Winter is upon us. Not Christmas. Not New Year. But Winter, grinding away the days. There was more snow this week, and more predicted for next week. It’s cold outside, baby, and all I want to do is curl up on the sofa in a blanket and watch the world go by.
One of the best things to eat when this kind of mood strikes has got to be a fruit crumble. Especially if you make enough for 8, then eat it a deux for dinner in its entirety, which is how we spent our frenetic Saturday night in the city that never sleeps.
When I was little my Mum would take my sister and I to the local University campus, to collect blackberries from the brambles that used the car-park walls as their trellis. We’d return home, triumphant foragers, purple-faced and black-fingered, to feast upon what were surely buckets and buckets of fruit. Enough to set up a blackberry business, most likely. It was always a shock when my Mum would tip our collection into the sink for washing and we’d discover that we had enough to fill half a tea cup.
This is how I discovered that frozen berries also make great crumbles (apart from strawberries which go chewy and sickly sweet. It’s bad enough that one of us has tried this for the rest of us).
Making crumble isn’t a precise science – the general proportions are usually the same, but the dry ingredients can vary wildly. I use handfuls of trail mix in place of some of the flour. I sometimes ditch the nuts altogether, especially if my Dad, who doesn’t eat nuts, is likely to be eating. I’ve used crushed biscuits in place of the oats. The beauty of crumble is that this all works out. But here is a crumble blue print:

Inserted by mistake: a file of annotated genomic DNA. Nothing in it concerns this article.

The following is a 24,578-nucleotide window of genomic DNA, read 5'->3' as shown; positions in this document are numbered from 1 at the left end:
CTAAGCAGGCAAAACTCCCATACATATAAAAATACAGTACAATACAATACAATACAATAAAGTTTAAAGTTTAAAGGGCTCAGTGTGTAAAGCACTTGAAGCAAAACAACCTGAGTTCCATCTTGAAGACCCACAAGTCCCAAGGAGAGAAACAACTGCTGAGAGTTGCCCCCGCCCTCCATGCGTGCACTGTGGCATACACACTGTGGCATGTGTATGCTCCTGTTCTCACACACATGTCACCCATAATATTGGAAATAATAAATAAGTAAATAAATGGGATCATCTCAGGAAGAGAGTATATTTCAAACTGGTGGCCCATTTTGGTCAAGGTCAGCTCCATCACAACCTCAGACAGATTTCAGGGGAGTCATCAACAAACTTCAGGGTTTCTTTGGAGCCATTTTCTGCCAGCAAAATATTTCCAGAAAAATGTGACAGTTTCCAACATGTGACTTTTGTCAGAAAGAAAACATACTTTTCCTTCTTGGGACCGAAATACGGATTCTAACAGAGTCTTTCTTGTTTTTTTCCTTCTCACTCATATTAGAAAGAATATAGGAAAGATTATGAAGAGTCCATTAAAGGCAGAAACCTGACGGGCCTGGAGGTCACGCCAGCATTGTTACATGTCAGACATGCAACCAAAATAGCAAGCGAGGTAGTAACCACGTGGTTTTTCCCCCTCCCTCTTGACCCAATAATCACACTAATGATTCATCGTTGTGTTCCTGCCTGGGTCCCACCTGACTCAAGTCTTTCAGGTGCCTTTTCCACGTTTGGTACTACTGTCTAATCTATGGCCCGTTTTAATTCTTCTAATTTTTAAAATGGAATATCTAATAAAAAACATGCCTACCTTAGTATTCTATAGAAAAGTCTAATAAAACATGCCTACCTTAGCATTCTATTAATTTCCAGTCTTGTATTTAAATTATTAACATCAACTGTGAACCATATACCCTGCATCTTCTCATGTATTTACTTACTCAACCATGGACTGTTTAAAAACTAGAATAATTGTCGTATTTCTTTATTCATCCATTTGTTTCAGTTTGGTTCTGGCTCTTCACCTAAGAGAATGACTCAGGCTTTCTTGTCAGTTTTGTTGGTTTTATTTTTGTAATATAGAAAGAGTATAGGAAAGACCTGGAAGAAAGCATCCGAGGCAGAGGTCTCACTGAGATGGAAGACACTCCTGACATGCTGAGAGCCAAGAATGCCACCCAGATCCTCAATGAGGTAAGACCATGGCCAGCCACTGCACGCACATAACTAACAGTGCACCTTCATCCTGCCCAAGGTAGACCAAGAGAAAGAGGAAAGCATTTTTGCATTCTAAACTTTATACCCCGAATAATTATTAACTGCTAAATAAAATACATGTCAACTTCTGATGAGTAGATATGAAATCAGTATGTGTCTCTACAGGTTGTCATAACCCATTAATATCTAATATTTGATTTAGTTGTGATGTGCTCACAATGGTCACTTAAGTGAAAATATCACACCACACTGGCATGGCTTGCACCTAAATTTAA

Blackberry and apple crumble100g butter 100g sugar (soft brown for preference but don’t get het up) 100g flour 75g porridge oats 25g chopped nuts 3 – 4 cups of fruit (2 lb) – Here I’m using 1 cup of blackberries and 2 cups of chopped, peeled, cored apples) Sugar to taste (if the fruit is really sharp) 1 tbsp corn starch (cornflour)
- Pre-heat the oven to 375
- Cook the fruit with some sugar (to taste) until the juices start to run and the fruit starts to soften
- Mix in the cornstarch and tip into an oven-proof bowl
- In another bowl mix together the dry ingredients with the butter – you can use a mixer, but I usually do it with my fingers, rubbing the butter into the dry ingredients until they resemble rubble
- Top the fruit with the rubble
- Bake for 20 – 25 minutes
I sometimes make these in individual ramekins for parties, in which case, they take less time to cook – about 20 rather than 25 mins. Keep a bit of an eye on them.
Serve with cream.